As a slightly older woman and adventure traveler, I must say that your comments about the decline of LP so resonate with me. The LP forums especially make me want to cry. The Trip Advisor forums are now much more active, even though you can literally spend hours on them just to uncover the slightest bit of useful info.

For me, LPs still have their place in itinerary planning and quick historical overviews but the majority of information seems outdated or inaccurate. I hope the community grows to include lots of travel experts but avoids the spammers that the ThornTree was overwhelmed with.

They used to be a great guidebook company, lots of useful and specific advice to make my trip more enjoyable. They made an app for my Android watch that was supposed to help with finding cool places and helping me navigate there, but the selection of places are not cool and the app itself is rather slow and wonky. In general, I now prefer rough guides. I believe travelers today are far more sophisticated and the world has become much smaller.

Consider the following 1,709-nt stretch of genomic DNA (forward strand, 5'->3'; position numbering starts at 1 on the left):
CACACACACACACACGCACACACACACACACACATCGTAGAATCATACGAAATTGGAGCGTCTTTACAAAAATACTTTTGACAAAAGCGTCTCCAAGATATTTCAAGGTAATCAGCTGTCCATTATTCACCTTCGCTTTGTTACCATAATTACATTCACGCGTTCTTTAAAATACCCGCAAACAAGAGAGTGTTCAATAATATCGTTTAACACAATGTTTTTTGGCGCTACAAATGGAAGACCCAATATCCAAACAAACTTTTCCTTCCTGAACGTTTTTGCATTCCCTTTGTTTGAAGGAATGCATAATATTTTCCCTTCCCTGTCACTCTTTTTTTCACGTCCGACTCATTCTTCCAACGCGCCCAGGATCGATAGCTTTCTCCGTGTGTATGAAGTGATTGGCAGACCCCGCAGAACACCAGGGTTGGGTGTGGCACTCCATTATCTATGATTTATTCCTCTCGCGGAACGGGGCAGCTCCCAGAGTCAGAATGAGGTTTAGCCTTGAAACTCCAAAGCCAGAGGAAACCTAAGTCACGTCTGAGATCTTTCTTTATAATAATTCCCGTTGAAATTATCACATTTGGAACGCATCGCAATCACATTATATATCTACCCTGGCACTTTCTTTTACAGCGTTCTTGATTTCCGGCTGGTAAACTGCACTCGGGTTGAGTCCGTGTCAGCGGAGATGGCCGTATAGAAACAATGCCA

Anything I want to know about a country I will Google individually … visas, monetary exchange, transportation between cities, vaccinations, warnings, top ten places to visit, etc … and, I ask people who have already visited for example, the Nomadic Matt Community … and, I ask locals upon arrival. I had a seat partner on a flight his morning … a scientist from Egypt who immigrated to the US and we had an great discussion about his country.

We exchanged names and contact information and he promised to put me in contact with his family in Egypt who would love to show me around and help me navigate Cairo and Mt. I went three times last month when I was in Paris. I was there in Feb too.

Let's Go Budget Rome by Harvard Student Agencies, Inc. - Read Online

Never once did I see a bouncer. I went when they opened and later at night. I feel like the odds of coming across one would have been pretty good. There could be one but I feel like I would have noticed by now.

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I think Rough guides does a decent job for a physical book for young, off-the-beaten path types. The best info. The best is a direct referral from a friend or advice for a local. Getting skills to find out that info. I recently spent a day as a tourist in Amsterdam — my own capital, where I work, and where I spend a lot of time leisurely in one of the bars. Erik-Ole wanted to say something, but then he was Norwegian and knew his place. On the canal cruise the same thing happened — wrong numbers, wrong translations.